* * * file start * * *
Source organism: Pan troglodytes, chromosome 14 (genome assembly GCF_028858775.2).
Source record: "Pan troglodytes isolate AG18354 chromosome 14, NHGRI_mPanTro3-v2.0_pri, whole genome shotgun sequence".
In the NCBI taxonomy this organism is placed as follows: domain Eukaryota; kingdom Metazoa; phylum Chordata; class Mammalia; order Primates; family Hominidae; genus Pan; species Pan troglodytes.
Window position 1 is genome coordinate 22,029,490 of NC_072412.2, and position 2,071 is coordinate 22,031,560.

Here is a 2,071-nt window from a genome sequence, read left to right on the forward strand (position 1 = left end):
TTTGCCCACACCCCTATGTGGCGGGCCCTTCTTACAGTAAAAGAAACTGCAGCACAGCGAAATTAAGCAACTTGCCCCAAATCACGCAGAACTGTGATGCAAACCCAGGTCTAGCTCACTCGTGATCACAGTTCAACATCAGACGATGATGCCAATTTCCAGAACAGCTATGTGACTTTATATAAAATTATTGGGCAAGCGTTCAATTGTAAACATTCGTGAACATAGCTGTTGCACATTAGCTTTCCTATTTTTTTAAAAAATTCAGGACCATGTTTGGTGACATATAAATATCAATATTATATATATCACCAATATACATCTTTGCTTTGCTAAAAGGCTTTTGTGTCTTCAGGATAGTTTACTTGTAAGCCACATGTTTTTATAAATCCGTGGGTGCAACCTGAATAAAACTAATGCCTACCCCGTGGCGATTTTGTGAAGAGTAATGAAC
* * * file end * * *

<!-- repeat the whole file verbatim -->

Source organism: Pan troglodytes, chromosome 14 (genome assembly GCF_028858775.2).
Source record: "Pan troglodytes isolate AG18354 chromosome 14, NHGRI_mPanTro3-v2.0_pri, whole genome shotgun sequence".
In the NCBI taxonomy this organism is placed as follows: domain Eukaryota; kingdom Metazoa; phylum Chordata; class Mammalia; order Primates; family Hominidae; genus Pan; species Pan troglodytes.
Window position 1 is genome coordinate 22,029,490 of NC_072412.2, and position 2,071 is coordinate 22,031,560.

Here is a 2,071-nt window from a genome sequence, read left to right on the forward strand (position 1 = left end):
TTTGCCCACACCCCTATGTGGCGGGCCCTTCTTACAGTAAAAGAAACTGCAGCACAGCGAAATTAAGCAACTTGCCCCAAATCACGCAGAACTGTGATGCAAACCCAGGTCTAGCTCACTCGTGATCACAGTTCAACATCAGACGATGATGCCAATTTCCAGAACAGCTATGTGACTTTATATAAAATTATTGGGCAAGCGTTCAATTGTAAACATTCGTGAACATAGCTGTTGCACATTAGCTTTCCTATTTTTTTAAAAAATTCAGGACCATGTTTGGTGACATATAAATATCAATATTATATATATCACCAATATACATCTTTGCTTTGCTAAAAGGCTTTTGTGTCTTCAGGATAGTTTACTTGTAAGCCACATGTTTTTATAAATCCGTGGGTGCAACCTGAATAAAACTAATGCCTACCCCGTGGCGATTTTGTGAAGAGTAATGAAC